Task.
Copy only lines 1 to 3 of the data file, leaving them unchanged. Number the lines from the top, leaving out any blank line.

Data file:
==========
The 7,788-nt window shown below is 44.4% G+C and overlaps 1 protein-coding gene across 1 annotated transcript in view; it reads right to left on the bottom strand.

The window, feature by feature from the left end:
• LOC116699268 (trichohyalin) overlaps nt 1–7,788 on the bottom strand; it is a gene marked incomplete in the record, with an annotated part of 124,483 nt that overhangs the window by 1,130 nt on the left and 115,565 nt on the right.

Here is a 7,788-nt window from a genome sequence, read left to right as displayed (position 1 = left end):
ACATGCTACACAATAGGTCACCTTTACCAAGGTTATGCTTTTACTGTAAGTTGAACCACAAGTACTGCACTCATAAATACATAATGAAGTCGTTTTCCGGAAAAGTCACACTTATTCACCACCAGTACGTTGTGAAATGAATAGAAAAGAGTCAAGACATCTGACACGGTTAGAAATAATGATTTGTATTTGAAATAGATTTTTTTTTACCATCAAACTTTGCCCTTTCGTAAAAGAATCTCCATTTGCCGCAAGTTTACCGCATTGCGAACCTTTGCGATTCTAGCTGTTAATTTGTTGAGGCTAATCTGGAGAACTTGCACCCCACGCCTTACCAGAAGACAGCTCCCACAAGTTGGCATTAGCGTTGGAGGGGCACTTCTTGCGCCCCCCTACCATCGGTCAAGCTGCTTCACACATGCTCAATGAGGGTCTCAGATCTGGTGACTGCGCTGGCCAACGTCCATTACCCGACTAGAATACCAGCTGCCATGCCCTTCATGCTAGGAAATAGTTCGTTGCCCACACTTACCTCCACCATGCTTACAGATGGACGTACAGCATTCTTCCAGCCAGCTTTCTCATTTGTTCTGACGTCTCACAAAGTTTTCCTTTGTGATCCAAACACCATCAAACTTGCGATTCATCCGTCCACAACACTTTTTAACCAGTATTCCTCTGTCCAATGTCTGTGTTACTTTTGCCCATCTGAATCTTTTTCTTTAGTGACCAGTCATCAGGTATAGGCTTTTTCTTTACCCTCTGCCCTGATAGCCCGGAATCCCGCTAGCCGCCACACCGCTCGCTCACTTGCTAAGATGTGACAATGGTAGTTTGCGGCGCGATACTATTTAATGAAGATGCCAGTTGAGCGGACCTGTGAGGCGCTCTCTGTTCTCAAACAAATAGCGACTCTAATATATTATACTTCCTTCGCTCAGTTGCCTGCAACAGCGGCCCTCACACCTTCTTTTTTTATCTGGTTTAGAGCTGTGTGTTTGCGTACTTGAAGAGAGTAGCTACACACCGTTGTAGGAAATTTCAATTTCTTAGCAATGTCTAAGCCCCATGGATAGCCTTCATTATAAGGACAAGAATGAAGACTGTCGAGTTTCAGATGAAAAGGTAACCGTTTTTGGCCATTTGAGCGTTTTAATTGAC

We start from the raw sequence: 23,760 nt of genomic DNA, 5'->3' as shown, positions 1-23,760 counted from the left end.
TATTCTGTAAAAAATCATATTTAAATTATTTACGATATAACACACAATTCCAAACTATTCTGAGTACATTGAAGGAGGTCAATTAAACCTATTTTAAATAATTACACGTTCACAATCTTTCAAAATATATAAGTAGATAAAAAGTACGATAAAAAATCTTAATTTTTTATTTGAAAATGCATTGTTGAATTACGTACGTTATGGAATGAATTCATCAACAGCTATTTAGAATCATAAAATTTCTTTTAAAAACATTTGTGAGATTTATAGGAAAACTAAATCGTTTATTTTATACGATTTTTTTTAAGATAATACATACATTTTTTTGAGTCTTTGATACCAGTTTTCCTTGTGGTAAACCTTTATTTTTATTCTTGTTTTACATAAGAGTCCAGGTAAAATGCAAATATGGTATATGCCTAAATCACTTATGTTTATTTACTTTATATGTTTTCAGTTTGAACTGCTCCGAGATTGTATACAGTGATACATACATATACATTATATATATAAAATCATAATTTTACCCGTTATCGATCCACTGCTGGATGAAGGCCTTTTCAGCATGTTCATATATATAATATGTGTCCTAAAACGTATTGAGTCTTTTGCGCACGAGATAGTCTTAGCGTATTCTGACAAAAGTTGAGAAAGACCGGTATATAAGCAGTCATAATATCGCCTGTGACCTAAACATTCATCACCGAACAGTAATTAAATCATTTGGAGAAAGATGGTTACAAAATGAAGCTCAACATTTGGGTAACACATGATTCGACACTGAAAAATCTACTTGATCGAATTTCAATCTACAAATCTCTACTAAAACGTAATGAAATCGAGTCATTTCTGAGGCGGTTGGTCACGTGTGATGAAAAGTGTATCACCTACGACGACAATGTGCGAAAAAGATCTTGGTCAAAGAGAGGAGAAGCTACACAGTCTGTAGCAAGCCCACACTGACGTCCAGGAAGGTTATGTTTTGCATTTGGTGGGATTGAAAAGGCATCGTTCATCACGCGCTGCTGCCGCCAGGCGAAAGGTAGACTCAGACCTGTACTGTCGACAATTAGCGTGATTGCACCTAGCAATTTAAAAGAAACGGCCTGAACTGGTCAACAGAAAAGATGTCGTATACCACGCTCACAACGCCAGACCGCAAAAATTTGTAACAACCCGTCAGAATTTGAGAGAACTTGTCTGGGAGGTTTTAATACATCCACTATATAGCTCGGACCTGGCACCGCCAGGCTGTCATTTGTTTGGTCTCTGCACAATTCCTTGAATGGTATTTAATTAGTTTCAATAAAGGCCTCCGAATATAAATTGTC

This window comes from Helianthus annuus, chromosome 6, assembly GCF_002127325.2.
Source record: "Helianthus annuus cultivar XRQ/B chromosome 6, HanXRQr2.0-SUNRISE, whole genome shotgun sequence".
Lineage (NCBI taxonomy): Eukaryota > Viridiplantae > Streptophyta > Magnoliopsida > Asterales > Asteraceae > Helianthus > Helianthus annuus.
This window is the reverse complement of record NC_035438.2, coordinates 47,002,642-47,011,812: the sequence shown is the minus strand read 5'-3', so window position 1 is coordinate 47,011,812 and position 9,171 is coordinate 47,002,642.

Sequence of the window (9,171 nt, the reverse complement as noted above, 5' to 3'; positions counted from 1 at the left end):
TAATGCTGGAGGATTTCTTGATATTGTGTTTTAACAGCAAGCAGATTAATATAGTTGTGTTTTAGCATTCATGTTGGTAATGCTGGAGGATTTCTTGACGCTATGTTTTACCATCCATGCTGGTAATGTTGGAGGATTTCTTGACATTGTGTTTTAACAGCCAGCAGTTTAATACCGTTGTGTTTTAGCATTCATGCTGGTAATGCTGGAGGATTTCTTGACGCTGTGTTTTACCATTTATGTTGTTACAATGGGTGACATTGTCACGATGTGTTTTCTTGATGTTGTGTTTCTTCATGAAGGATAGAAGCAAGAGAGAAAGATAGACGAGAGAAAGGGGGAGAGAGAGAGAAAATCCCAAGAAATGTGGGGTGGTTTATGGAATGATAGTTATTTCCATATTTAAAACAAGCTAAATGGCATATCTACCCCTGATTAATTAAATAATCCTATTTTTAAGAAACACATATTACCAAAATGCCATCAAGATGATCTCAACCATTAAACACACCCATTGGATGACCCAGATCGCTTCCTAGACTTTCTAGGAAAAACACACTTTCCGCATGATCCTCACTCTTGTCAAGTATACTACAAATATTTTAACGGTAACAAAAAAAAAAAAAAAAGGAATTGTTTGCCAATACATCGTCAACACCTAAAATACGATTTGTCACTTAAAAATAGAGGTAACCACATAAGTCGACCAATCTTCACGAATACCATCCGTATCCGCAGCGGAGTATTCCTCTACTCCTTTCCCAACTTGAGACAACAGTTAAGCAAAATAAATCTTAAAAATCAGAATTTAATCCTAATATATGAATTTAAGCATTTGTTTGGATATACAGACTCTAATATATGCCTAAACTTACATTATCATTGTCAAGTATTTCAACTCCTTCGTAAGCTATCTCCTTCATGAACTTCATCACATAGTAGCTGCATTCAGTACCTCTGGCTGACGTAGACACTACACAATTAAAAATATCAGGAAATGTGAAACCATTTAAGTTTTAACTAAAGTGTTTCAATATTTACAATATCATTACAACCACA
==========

The 7,788-nt window shown below is 44.4% G+C and overlaps 1 protein-coding gene across 1 annotated transcript in view; it reads right to left on the bottom strand.

The window, feature by feature from the left end:
• LOC116699268 (trichohyalin) overlaps nt 1–7,788 on the bottom strand; it is a gene marked incomplete in the record, with an annotated part of 124,483 nt that overhangs the window by 1,130 nt on the left and 115,565 nt on the right.